How Can I Temporarily Pause a Script in an HTA?


Hey, Scripting Guy! Question

Hey, Scripting Guy! How can I temporarily pause a script in an HTA?

— TJ

SpacerHey, Scripting Guy! AnswerScript Center

Hey, TJ. You know, throughout history people have spent an enormous amount of time and energy searching for the meaning of life. The Scripting Guys have never taken part in this quest. Why not? Well, laziness aside, we know that it doesn’t matter: even if you did find the meaning of life, no one would care. No one wants to know why we exist; instead, they – like you – just want to know how the heck they can pause a script embedded in an HTML Application (HTA). That’s the cause the Scripting Guys have dedicated their lives to.

Now, if you’re not familiar with HTAs you’re first thought will likely be, “Just use Wscript.Sleep.” (Incidentally, if you’re not familiar with HTAs, you might want to wander over to the HTA Developers Center.) That’s a good thought, but it won’t work. Why not? That’s because the Wscript object is a somewhat-unique object; for one thing, you can’t actually create an instance of this object. Instead, the Wscript object is automatically provided for you any time you’re running under Windows Script Host. And that’s the problem right there: when you’re running code within an HTA you are not running under Windows Script Host. Instead, you’re running under the script host provided by Internet Explorer. Because you’re not running under Windows Script Host you aren’t automatically given access to the Wscript object, and because you can’t create the Wscript object on your own there’s no way to access Wscript.Sleep. You are – in highly-technical terms – hosed.

This wouldn‘t be that big of a deal if Internet Explorer provided a method comparable to Wscript.Sleep; unfortunately, it doesn’t. So is there some kind of crazy workaround we can use instead of a Sleep method? Did you even have to ask?

<script language = “VBScript”>

Dim dtmStartTime

Sub Test dtmStartTime = Now idTimer = window.setTimeout(“PausedSection”, 5000, “VBScript”) End Sub

Sub PausedSection Msgbox dtmStartTime & vbCrLf & Now window.clearTimeout(idTimer) End Sub


<body> <input id=runbutton type=”button” value=”Run Button” onClick=”Test”> </body>

What we have is a very simple HTA: it consists entirely of a single button that, when clicked, runs a subroutine named Test. Big deal, you say? Well, let’s take a look at the <SCRIPT> section of our HTA and decide how big a deal it really is.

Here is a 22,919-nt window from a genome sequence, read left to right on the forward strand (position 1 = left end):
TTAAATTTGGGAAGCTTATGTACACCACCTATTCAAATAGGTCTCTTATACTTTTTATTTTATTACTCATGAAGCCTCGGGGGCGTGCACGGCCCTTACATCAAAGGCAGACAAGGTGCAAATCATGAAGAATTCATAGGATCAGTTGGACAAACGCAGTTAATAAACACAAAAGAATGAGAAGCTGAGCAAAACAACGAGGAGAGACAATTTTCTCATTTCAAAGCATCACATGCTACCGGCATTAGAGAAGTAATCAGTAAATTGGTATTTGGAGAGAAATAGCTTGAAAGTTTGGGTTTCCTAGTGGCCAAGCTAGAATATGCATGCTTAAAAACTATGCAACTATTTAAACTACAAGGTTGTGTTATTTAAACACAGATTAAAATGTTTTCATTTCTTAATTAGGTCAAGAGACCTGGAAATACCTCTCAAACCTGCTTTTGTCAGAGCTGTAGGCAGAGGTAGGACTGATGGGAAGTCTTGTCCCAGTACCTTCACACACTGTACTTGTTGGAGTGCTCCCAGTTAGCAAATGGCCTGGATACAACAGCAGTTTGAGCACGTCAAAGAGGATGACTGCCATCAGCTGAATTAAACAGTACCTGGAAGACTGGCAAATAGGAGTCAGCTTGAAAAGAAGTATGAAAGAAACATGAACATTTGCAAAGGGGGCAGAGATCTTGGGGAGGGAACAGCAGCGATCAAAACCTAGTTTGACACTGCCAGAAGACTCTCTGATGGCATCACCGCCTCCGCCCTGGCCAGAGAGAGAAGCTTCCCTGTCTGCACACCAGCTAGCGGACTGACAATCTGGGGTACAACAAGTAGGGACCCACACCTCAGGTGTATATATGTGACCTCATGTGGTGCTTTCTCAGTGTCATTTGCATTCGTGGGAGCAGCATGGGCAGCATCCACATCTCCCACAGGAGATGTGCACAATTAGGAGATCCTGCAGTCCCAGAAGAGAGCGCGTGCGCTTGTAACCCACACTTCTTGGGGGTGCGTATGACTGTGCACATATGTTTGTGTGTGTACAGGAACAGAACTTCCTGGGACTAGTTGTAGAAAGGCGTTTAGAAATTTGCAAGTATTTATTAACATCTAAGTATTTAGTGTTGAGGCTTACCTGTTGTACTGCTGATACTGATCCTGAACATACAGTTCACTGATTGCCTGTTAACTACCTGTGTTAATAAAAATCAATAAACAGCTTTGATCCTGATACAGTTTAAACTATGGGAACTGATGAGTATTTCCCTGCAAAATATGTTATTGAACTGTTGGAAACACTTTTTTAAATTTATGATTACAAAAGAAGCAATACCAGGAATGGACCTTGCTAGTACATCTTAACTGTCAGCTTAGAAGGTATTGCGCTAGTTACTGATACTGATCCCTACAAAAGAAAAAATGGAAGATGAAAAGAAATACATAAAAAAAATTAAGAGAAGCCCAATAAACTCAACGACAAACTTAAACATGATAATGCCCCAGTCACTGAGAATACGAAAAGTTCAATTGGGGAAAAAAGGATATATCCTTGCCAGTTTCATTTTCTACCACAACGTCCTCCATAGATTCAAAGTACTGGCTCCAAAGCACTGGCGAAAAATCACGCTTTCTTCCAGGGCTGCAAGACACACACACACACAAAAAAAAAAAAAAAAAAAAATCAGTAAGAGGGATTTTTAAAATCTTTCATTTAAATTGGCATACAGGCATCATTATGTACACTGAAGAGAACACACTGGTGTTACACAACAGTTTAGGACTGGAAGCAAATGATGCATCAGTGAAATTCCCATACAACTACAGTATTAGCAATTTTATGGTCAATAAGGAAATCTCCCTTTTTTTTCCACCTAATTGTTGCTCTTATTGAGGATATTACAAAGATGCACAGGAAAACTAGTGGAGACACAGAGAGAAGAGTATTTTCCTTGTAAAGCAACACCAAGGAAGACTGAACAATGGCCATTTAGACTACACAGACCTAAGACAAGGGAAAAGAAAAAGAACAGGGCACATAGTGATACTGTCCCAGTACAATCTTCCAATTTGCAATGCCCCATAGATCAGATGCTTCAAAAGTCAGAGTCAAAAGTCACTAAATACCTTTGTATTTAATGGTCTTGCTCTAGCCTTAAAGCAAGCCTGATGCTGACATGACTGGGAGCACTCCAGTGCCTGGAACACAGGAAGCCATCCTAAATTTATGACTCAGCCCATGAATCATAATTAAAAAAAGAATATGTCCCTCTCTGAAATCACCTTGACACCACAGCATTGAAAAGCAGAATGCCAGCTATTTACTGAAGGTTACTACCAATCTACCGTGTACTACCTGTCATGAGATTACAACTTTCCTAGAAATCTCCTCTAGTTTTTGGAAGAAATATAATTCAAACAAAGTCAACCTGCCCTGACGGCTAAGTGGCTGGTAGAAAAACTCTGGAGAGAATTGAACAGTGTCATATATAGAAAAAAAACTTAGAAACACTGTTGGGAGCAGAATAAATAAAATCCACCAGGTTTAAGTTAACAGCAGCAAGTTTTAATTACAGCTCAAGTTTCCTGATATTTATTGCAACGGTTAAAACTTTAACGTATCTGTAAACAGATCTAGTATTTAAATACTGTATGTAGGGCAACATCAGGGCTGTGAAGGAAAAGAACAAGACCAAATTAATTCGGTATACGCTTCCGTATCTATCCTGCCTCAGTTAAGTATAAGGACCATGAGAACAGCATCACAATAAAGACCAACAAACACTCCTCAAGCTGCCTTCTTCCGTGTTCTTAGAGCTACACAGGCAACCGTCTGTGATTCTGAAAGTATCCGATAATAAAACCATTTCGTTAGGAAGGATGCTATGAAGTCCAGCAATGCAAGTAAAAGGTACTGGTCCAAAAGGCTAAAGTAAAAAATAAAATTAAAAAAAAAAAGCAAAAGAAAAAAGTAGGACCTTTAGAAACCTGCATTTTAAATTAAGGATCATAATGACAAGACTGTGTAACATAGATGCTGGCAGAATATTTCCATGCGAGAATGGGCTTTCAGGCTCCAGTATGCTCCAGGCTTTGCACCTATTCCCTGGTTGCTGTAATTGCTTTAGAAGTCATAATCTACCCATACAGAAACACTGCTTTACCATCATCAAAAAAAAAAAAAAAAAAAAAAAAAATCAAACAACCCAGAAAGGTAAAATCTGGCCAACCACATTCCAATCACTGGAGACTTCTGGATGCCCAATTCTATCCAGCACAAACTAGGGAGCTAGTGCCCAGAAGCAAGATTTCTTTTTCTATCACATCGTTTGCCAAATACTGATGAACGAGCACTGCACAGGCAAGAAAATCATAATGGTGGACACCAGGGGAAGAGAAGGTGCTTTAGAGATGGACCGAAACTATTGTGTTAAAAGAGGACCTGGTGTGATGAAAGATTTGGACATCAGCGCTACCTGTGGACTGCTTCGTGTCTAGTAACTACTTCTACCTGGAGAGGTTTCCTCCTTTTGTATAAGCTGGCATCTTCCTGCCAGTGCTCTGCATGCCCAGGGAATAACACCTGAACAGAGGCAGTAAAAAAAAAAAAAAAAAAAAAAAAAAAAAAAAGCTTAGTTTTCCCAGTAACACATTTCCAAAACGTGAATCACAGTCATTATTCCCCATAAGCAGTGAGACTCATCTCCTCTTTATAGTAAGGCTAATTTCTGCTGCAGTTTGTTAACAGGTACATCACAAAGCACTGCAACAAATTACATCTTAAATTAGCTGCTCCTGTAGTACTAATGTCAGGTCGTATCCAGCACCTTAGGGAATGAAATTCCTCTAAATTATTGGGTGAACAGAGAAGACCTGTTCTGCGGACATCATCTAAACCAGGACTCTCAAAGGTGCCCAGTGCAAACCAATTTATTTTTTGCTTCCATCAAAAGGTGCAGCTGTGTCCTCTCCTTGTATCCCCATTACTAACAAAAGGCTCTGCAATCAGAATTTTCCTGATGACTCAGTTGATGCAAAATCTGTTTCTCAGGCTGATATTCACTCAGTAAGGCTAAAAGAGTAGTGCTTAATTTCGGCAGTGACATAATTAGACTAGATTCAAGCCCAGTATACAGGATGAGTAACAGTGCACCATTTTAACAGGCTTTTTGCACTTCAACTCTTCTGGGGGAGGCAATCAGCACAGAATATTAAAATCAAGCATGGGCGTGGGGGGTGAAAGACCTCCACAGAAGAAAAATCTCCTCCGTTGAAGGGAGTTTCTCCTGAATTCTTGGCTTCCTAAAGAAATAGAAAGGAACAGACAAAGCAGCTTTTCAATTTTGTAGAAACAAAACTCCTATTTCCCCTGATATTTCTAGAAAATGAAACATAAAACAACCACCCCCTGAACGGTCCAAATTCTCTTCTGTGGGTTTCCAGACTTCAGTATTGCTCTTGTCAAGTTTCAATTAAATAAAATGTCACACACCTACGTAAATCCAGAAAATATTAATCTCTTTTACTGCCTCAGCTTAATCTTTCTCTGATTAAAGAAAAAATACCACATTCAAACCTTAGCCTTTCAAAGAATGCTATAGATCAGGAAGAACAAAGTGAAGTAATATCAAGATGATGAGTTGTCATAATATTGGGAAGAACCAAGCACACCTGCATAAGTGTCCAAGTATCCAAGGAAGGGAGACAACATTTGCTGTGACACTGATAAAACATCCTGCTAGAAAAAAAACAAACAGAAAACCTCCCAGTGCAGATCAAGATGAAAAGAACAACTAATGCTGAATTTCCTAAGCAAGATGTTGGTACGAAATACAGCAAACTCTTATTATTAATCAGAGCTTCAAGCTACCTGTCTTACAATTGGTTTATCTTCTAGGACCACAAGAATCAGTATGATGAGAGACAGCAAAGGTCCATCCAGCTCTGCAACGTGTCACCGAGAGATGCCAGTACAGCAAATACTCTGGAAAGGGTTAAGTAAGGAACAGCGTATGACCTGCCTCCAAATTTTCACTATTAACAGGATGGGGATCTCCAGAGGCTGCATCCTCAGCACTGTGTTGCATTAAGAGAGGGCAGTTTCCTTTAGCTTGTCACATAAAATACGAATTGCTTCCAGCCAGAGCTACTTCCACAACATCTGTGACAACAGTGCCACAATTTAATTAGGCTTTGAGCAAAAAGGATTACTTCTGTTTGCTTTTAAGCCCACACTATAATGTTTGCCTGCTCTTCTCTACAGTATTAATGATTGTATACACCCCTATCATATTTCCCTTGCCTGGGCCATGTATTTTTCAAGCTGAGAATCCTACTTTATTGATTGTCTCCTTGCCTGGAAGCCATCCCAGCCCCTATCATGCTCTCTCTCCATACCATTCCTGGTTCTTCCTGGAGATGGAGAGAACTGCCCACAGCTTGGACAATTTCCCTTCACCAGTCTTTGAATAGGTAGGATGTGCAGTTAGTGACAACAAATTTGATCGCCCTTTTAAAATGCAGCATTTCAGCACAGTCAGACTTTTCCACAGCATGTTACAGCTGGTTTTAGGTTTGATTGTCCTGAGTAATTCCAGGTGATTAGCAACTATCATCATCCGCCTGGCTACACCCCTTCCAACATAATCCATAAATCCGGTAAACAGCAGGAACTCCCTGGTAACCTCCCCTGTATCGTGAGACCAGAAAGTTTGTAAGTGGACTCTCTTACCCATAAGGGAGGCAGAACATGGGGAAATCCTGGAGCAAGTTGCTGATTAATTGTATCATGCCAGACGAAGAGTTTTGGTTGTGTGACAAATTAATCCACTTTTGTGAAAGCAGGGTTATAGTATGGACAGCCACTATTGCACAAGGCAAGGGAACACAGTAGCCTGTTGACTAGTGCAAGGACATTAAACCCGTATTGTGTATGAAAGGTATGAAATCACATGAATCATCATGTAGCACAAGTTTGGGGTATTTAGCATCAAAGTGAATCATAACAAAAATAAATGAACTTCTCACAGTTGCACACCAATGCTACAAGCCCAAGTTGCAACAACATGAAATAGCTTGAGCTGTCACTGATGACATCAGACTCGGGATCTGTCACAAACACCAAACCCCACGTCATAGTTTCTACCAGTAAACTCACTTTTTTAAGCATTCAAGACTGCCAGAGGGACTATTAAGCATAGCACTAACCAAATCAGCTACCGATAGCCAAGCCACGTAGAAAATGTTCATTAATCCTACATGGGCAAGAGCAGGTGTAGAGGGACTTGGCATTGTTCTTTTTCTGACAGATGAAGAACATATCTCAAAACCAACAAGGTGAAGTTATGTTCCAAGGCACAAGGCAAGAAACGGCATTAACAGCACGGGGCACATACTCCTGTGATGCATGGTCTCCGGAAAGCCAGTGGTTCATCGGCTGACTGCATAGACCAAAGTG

The first thing we do within the <SCRIPT> section is declare a global variable named dtmStartTime:

Dim dtmStartTime

This actually has nothing to do with pausing the script; instead it’s just a variable we use to help us see that the script really did pause as expected. If that doesn’t make any sense to you at the moment, just be patient: it should all become clear very soon.

Next we have the Test subroutine, which gets called when we click the button:

Sub Test
    dtmStartTime = Now 
    idTimer = window.setTimeout(“PausedSection”, 5000, “VBScript”)
End Sub

Notice that we have just two lines of code in this subroutine. In the first line we simply assign the current date and time (using the Now function) to the variable dtmStartTime. That brings us to this line of code:

idTimer = window.setTimeout(“PausedSection”, 5000, “VBScript”)

Believe it or not, this is how we mimic the function of the Sleep method. What we’re doing here is using the setTimeout method to create a timer, which we give the ID idTimer. As you can see, we pass setTimeout three parameters:

PausedSection. This is the name of the subroutine we want to run when the timer expires.

5000. This is the amount of time (in milliseconds; 5000 milliseconds equals 5 seconds) we want the timer to wait before calling PausedSection. In other words, that’s our pause. If we want to pause the script for 30 seconds then we’d set this parameter to 30000.

VBScript. A required parameter that simply lets the script know that PausedSection is written in VBScript.

In other words, when we click the button the Test subroutine will run. When the Test subroutine runs, it creates a timer named idTimer. The sole function of idTimer is to wait 5 seconds and then call the subroutine PausedSection. Does that make sense? Good.

So what do we do inside the subroutine PausedSection? Well, obviously we could run any code we wanted; for simplicity’s sake we do only two things here. First, we display a message box showing the time we clicked the button and the time that the message box itself actually appeared on screen:

Msgbox dtmStartTime & vbCrLf & Now

Allowing for rounding errors, the difference between the time we clicked the button and the time the message box appeared should be 5 seconds. Is that important? You bet it is. Remember, displaying this message box is the first thing that happens inside the PausedSection subroutine. If it shows up 5 second after we click the button then that means we paused our script for 5 seconds. Which, as you might recall, was the whole idea in the first place.

The other thing we do inside the PausedSection subroutine is call the clearTimeout method and effectively get rid of our timer:


Why do we do that? That’s easy: timers are designed to run forever. If we don’t clear the timer then every 5 seconds idTimer will call the PausedSection subroutine, and every 5 seconds our little message box will pop up onscreen. We don’t really want to see that message box every 5 seconds, so we use clearTimeout to remove the timer.

Admittedly, this isn’t quite as easy as simply saying Wscript.Sleep 5000; that means you’ll probably have to think a little bit before you start enabling and disabling timers. In turn, that can be a bit of a challenge, but, hey, isn’t that what life’s all about?

And no, that wasn’t a rhetorical question. Like we said, we’ve been busy trying to pause HTAs; beyond that we have no idea whatsoever what life is all about.